Dispelling the Myth: A Case Study on How a Catholic Elementary School Serves Students with Down Syndrome
Date of Award
Doctorate in Education
School or College
School of Education
Although called by our vocation and the mission of Catholic schools, students with disabilities (SWD) are underserved in Catholic education. Only approximately 1% of the nation’s SWD population (67,000 students) attend private schools with 40% identified as Catholic (U.S. Department of Education, 2018a). Despite the small number, SWD and peers that struggle are attending our schools and therefore, must be included meaningfully and served successfully. This study dispels the myths around the admission and service of students with Down syndrome in Catholic schools and informs educational leaders on how to create and sustain inclusive environments aligned with Catholic Social Teachings.
A qualitative research approach comprising semi-structured interviews and document review was used in the study. The framework of Catholic social teachings and the epistemology of inclusivity were used to get answers to the two research questions: (a) how does a Catholic elementary school serve students with Down syndrome? and (b) What are the challenges in serving students with Down syndrome in a Catholic elementary school?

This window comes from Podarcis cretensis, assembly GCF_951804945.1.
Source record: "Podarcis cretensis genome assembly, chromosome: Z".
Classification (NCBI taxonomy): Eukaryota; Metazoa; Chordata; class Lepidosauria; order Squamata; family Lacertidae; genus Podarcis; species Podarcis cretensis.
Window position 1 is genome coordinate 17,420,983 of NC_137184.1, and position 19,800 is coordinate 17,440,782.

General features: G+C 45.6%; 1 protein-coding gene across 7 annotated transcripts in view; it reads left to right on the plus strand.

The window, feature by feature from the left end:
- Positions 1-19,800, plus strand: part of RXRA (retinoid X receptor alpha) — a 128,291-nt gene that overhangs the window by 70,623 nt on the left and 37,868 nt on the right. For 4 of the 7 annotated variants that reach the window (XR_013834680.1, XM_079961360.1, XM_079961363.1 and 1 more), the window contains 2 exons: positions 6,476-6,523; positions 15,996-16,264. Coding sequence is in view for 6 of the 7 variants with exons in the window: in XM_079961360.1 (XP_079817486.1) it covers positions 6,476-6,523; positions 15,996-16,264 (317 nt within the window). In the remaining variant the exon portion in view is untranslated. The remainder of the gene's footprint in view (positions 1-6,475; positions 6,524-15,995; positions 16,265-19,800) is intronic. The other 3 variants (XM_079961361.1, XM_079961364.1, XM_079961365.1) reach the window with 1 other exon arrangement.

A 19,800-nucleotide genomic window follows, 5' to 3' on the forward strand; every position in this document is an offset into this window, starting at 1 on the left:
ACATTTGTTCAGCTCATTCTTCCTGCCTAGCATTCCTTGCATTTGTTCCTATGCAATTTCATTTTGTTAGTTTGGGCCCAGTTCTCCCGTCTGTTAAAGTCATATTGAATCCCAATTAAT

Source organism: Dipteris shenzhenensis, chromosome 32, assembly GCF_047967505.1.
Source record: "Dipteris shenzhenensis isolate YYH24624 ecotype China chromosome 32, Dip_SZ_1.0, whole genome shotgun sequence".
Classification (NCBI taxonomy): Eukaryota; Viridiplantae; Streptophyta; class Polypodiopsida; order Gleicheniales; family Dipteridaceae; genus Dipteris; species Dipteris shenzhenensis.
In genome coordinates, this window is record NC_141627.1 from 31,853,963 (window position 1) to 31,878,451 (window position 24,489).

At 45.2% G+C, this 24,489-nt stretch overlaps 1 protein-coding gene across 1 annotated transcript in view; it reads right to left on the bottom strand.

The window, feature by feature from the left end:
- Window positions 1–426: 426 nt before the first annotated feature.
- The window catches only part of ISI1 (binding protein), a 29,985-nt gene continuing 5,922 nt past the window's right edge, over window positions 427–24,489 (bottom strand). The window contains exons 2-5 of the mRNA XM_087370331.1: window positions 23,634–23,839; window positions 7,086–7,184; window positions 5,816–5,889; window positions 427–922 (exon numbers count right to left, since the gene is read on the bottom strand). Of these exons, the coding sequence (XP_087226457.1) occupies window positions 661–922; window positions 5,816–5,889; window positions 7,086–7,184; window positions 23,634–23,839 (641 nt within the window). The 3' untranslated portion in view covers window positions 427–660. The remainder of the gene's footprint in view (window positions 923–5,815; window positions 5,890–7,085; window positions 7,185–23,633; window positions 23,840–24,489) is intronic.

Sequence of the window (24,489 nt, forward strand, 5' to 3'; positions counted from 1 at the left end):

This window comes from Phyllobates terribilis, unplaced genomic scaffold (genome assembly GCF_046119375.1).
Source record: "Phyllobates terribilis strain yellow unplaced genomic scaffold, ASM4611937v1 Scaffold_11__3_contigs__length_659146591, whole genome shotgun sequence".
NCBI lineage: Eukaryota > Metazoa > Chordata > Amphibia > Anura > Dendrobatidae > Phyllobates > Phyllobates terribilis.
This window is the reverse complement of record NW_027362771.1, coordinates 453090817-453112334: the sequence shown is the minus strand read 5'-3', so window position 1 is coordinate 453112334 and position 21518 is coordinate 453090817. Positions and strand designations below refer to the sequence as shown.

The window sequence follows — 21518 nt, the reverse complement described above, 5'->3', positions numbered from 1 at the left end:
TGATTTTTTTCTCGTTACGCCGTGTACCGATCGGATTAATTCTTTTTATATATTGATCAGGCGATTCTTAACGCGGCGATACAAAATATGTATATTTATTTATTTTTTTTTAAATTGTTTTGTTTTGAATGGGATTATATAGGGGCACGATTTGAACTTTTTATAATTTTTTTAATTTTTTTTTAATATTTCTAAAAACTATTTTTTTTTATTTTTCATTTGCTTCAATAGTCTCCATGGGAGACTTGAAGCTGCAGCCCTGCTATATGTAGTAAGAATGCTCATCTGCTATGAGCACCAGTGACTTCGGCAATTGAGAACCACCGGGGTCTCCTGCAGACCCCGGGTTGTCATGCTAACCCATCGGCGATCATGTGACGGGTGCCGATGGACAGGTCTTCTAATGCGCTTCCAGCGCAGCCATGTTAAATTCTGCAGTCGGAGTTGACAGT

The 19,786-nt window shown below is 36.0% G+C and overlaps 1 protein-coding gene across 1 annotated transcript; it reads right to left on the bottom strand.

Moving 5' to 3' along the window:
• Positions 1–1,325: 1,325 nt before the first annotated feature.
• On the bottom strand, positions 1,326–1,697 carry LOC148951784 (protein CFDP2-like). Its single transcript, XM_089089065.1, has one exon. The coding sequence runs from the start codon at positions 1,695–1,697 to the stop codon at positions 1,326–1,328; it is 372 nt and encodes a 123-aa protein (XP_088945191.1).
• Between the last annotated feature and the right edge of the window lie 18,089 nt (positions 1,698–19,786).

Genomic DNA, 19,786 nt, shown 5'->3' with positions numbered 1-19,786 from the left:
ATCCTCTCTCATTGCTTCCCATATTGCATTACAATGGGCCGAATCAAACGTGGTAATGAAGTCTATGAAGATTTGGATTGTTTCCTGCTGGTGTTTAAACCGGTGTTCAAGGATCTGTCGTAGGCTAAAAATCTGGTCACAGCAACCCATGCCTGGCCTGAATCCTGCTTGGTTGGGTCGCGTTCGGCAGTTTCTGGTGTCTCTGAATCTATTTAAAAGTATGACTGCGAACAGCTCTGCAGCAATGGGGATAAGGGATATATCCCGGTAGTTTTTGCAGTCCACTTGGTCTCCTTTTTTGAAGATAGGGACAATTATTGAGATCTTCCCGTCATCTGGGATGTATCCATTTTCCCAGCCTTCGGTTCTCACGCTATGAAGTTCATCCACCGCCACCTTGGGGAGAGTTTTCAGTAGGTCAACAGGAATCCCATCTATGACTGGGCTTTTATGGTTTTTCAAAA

The significance of this case study lies in witnessing and documenting one elementary Catholic school’s experience of creating, developing, establishing, and modeling an inclusion environment that serves the needs of its students with Down syndrome. This study ultimately provides data to those in similar Catholic school settings in developing and implementing fully inclusive environments. This study further expands the discussion in the field of Catholic education about the right(s) of all Catholic children, especially students with Down syndrome.
Arellano, Christina, "Dispelling the Myth: A Case Study on How a Catholic Elementary School Serves Students with Down Syndrome" (2021). LMU/LLS Theses and Dissertations. 1082.